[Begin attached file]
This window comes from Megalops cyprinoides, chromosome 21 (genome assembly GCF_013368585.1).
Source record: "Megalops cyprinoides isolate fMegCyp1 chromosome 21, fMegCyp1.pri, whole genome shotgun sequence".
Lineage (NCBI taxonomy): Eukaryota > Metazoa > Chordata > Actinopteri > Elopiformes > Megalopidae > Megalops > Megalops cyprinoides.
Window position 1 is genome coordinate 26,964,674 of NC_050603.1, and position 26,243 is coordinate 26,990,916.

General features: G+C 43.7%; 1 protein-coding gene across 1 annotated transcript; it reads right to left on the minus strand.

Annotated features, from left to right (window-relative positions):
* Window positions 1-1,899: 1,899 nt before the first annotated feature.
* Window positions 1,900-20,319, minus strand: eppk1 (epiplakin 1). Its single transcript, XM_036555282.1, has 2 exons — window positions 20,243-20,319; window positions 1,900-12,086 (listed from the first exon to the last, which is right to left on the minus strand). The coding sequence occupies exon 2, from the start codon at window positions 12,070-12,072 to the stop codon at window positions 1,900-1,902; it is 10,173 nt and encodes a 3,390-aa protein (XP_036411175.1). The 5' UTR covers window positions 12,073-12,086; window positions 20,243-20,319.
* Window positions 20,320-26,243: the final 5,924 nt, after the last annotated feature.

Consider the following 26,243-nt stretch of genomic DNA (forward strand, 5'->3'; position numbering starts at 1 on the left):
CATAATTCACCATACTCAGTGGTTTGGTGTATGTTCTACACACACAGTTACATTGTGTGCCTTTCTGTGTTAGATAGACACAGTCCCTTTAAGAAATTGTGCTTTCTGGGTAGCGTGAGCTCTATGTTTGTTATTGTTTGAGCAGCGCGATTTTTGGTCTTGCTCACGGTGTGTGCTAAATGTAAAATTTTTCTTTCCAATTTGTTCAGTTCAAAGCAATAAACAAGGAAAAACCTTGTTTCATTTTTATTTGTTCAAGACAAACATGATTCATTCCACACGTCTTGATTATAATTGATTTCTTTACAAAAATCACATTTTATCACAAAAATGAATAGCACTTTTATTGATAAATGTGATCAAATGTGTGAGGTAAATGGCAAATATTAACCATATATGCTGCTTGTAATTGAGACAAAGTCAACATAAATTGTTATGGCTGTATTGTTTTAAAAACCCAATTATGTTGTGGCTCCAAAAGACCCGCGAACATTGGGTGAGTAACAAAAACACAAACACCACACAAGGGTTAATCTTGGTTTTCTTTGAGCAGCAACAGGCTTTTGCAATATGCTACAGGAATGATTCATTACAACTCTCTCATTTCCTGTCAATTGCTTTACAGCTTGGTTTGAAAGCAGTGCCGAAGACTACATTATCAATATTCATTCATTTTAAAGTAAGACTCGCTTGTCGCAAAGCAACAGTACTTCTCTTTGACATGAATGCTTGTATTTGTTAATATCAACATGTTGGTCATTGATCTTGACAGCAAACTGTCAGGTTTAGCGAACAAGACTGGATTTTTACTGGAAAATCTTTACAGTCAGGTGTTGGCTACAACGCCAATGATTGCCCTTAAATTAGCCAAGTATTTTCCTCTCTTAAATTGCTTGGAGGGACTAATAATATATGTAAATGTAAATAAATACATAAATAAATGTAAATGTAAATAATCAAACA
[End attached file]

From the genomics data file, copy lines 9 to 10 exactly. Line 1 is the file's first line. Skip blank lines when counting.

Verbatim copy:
* Window positions 20,320-26,243: the final 5,924 nt, after the last annotated feature.

Consider the following 26,243-nt stretch of genomic DNA (forward strand, 5'->3'; position numbering starts at 1 on the left):